In nearby Nelson, a town that is described as “populated by a mix of ex-hippied, mystics, bohemians, rainbow children, artists, ski bums, and just ordinary folks” there's an interesting Jewish community. Many Jews living in the Kootenays were Californians who settled in the area in the 1960s to avoid serving in the Vietnam War. The region has the Kootenay Jewish Community Association. It serves approximately 100 Jewish families in the region as the focal point for Jewish life, including hosting monthly Shabbat potluck dinners, holiday observances, and shared Jewish cultural experiences. Most of these families are interfaith, yet continue to maintain a link with Jewish traditions. A few families keep kosher with meat being shipped in from Vancouver.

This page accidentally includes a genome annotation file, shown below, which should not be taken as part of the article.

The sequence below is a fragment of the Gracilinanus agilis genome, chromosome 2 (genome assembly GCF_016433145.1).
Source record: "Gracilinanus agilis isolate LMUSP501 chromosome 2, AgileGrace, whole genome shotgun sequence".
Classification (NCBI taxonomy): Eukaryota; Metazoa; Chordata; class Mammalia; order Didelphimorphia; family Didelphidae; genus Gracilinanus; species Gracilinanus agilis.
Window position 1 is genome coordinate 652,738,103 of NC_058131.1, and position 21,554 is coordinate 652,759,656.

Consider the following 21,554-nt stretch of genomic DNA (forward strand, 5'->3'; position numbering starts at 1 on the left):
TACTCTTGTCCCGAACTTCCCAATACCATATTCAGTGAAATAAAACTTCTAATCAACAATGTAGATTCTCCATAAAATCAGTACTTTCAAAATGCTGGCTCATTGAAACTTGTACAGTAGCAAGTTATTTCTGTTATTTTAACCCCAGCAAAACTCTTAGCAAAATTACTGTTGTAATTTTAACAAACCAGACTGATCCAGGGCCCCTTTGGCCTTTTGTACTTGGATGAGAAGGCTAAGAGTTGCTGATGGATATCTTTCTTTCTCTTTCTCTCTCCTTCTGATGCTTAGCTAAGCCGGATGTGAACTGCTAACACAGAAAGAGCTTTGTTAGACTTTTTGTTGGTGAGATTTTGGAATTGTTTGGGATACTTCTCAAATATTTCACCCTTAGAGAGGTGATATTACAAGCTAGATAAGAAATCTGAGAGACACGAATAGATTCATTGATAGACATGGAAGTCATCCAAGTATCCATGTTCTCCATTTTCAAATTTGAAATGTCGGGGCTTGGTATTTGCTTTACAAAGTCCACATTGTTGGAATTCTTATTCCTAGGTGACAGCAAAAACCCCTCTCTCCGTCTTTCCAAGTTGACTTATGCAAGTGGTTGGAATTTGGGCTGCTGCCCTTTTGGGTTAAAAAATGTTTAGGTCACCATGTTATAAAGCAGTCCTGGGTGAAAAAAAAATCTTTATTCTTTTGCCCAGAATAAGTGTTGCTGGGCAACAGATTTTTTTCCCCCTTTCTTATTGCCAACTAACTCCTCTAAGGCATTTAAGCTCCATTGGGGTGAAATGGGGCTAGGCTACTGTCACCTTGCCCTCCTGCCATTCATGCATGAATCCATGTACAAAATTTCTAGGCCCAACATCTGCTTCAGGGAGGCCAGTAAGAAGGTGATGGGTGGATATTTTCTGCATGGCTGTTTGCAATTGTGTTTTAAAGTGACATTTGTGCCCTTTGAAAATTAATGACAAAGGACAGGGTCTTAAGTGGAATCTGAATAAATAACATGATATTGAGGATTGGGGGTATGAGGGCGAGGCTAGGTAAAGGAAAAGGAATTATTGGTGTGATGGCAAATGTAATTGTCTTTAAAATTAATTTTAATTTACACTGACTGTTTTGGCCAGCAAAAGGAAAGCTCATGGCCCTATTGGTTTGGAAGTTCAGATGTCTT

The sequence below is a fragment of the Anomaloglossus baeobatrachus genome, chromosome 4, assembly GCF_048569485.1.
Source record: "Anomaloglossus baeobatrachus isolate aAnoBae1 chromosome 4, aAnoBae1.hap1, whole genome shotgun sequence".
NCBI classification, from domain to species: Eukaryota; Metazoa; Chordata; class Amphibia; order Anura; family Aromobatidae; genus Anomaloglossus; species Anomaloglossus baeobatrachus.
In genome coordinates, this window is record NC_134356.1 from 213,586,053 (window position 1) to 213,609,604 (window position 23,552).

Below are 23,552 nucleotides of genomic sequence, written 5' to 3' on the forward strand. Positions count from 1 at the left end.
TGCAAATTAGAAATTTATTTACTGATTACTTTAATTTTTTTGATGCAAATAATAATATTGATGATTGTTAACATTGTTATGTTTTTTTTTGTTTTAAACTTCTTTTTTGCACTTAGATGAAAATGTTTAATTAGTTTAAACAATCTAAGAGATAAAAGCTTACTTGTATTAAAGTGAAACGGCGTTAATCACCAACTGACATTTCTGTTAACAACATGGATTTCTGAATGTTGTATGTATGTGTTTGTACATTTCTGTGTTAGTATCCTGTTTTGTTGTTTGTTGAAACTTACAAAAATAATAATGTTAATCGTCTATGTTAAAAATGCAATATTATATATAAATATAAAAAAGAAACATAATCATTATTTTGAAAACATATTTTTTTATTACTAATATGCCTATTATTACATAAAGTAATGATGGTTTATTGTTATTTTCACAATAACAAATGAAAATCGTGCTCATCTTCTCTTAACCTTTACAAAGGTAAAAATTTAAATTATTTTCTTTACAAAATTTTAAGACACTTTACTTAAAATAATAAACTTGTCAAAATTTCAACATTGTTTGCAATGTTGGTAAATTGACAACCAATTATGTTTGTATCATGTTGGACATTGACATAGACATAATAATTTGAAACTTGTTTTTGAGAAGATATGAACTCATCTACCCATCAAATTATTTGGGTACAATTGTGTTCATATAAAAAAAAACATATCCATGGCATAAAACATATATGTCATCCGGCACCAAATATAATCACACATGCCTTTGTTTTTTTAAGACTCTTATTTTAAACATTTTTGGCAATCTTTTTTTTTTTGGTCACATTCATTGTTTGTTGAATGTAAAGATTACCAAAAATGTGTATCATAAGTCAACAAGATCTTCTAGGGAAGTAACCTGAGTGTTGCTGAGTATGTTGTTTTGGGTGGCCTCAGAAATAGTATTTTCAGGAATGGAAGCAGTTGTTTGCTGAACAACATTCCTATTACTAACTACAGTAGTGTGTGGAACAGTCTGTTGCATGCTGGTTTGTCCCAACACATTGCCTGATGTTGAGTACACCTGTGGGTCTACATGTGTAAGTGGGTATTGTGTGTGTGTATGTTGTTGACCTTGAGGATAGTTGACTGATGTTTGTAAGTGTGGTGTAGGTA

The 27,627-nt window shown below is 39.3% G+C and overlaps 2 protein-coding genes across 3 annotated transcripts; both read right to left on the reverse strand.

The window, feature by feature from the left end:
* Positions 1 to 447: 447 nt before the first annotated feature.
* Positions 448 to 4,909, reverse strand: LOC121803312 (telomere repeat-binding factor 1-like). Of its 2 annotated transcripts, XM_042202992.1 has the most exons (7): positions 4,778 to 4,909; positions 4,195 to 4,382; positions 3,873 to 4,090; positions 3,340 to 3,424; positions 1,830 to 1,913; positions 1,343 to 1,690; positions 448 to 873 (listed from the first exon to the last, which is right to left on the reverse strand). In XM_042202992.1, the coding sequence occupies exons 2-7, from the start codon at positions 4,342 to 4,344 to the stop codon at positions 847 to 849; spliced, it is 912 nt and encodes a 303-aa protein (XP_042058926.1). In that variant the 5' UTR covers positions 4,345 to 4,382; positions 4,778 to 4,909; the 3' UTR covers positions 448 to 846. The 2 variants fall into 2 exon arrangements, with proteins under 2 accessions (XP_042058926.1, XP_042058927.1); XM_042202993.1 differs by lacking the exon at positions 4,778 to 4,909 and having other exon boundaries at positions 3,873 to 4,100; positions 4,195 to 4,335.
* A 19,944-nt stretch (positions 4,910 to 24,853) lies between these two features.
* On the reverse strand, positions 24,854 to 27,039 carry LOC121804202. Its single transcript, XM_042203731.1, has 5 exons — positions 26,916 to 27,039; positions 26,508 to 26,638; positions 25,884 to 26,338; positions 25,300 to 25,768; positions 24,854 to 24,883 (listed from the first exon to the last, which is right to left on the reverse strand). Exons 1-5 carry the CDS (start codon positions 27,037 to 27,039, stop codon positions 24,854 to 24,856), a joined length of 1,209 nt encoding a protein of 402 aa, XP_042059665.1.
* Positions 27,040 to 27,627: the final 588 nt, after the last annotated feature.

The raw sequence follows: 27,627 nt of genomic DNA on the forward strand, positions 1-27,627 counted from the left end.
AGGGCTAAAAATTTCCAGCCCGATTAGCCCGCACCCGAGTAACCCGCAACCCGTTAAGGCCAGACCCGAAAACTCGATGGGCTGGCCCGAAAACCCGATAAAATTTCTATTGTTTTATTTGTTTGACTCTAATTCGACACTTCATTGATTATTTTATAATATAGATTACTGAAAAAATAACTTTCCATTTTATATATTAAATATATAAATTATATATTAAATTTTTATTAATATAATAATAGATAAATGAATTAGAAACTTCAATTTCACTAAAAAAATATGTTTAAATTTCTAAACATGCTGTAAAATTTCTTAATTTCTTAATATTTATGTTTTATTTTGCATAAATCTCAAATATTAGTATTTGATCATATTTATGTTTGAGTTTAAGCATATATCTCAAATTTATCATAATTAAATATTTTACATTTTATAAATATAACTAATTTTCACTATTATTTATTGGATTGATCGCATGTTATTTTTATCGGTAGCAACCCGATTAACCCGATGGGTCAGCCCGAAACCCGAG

There is also the Tree of Life School of Kabbalistic Astrology and Healing, which is housed in a geodesic dome in the woods north of Nelson.

In these small towns, support for Jewish life is often about three things – remaining Jewishly connected, educating Jews and others about Jewish traditions and culture, and combating anti-Semitism.

In a JTA article years ago, a Jewish area resident said, “There is a certain Kootenay spirit out there, which is explorative, which is daring, which is questioning, which is sometimes removed from Judaism.” In many ways, the region sounds quite Portlandesque.

After watching OPB's Jewish Frontier, and thinking back to a documentary called Shalom Y’all about small southern Jewish communities, it just seemed fitting I traveled to Trail and the surrounding area. We must realize that Portland’s Jewish community may not have the size and breadth of New York or Los Angeles, yet at the same time people can find their own personal and communal connections to Jewish life. And the same holds true for even smaller Jewish communities.

Three quick notes of happenings: